Even Literal Rocket Scientists Can’t Keep Their Social Security Numbers Safe

Putting someone in orbit, it turns out, is way easier than not losing a laptop.

5488583559 49df14517c Even Literal Rocket Scientists Cant Keep Their Social Security Numbers Safe

This? No problem. Keeping a laptop safe? No dice. (Photo: flickr.com/usnavy)

Maybe Mat Honan is right–for all the importance we place on them, passwords don’t really work worth a damn. Many privacy breaches skip straight to the goodies, like social security and credit card numbers. The latest illustration: Reuters reports that NASA is telling employees that a laptop packed with personal information was lifted from a (locked) car.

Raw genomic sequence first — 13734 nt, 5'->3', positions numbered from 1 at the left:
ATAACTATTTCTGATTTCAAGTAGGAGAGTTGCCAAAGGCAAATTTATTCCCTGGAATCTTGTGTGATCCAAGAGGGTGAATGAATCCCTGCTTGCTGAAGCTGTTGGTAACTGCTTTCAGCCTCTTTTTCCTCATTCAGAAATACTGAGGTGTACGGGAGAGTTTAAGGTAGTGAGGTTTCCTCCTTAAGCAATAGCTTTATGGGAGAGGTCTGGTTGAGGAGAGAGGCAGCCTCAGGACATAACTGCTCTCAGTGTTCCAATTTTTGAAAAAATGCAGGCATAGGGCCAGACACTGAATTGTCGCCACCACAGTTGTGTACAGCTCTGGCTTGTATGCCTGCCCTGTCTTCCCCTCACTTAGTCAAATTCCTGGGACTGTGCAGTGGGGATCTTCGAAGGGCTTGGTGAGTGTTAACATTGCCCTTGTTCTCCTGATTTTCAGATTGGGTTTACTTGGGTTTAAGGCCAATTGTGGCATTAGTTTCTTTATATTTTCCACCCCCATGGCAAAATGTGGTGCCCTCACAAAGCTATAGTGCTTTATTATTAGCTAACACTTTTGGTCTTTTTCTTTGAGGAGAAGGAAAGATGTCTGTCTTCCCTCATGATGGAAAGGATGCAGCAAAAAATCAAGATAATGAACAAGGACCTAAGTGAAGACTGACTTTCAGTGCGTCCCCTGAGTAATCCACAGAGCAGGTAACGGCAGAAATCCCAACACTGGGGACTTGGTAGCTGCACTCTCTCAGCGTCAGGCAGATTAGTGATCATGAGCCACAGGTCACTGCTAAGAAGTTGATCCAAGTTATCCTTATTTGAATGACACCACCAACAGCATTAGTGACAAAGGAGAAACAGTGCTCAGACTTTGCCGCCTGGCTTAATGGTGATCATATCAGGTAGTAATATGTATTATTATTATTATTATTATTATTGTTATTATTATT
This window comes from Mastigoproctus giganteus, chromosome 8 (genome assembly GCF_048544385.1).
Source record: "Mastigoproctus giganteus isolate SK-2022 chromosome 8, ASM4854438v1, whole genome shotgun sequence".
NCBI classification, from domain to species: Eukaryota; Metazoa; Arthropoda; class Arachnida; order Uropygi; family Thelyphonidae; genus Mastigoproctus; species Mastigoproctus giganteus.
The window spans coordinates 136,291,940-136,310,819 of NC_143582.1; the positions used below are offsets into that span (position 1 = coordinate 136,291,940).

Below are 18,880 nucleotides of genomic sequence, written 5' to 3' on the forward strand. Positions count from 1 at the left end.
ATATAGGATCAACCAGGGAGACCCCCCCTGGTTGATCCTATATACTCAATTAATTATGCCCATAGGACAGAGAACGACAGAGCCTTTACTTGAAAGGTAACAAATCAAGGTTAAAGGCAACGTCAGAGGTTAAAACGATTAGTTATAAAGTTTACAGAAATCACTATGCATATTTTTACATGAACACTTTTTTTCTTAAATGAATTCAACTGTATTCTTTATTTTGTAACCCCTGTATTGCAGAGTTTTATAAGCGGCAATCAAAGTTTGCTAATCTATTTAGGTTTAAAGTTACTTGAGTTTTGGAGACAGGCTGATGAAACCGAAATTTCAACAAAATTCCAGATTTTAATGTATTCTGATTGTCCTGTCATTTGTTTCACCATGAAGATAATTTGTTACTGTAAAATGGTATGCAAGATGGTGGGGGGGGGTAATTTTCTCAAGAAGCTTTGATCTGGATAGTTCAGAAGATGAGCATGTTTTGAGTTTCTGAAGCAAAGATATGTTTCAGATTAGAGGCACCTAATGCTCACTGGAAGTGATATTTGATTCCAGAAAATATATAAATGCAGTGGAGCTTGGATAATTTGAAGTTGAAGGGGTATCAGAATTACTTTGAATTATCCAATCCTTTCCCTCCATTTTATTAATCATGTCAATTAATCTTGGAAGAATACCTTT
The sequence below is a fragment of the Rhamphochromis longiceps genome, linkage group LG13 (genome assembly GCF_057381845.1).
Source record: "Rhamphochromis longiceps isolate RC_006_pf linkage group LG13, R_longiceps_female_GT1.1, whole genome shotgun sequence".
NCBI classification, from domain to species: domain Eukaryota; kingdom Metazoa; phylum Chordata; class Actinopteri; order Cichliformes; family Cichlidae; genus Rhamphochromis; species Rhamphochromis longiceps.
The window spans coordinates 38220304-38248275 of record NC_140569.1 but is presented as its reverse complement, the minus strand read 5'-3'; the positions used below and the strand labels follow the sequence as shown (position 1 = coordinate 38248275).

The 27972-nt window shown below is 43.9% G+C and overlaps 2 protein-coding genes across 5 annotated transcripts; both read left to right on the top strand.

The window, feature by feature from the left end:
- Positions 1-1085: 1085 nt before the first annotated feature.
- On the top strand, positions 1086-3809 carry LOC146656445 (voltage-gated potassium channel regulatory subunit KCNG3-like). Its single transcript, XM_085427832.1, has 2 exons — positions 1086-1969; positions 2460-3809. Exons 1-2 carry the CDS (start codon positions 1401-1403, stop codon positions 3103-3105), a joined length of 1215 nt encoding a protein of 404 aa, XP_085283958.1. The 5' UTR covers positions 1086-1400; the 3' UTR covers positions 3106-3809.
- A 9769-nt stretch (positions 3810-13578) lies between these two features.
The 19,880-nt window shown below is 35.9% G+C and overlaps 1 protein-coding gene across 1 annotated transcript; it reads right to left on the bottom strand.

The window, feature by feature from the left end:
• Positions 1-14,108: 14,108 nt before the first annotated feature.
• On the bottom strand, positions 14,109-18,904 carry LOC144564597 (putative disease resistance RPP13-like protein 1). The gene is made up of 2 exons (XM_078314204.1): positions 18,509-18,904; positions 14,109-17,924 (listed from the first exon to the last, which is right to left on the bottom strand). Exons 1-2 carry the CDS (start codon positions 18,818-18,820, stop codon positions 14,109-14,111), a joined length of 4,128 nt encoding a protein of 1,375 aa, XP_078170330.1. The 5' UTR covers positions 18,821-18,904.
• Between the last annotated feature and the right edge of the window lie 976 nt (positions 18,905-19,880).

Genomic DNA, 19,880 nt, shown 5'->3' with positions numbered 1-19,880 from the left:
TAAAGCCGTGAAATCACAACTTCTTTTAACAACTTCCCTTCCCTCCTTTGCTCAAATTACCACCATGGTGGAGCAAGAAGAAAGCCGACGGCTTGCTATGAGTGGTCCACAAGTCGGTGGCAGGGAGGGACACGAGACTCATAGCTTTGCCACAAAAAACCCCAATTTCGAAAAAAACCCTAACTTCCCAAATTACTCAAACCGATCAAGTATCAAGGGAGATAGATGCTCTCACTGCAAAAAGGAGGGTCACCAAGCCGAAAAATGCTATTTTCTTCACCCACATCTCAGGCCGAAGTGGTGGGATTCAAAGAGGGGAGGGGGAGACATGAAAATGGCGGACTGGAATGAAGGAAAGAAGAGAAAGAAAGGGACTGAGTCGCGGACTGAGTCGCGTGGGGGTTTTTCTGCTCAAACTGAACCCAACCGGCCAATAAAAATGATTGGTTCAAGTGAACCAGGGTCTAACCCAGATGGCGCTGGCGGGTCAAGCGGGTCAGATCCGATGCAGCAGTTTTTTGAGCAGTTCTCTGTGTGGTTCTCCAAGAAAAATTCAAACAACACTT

Apparently there’s so much information “that must be reviewed and validated,” it could take as long as 60 days to notify everyone involved.

Free credit monitoring for everyone!

According to Reuters:

The laptop, issued to an employee at NASA headquarters in Washington, was password protected but its disk was not fully encrypted, NASA wrote employees in a letter dated Tuesday and distributed this week.

Five bucks says the password was “MoonMan1969.”

But here’s what’s really embarrassing: This isn’t even the first such incident. Another laptop was stolen back in March. In fact, Reuters adds,

A NASA inspector general report this year determined 48 NASA laptops and mobile computing devices were lost or stolen between April 2009 and April 2011, many containing sensitive data.

Did they check outer space?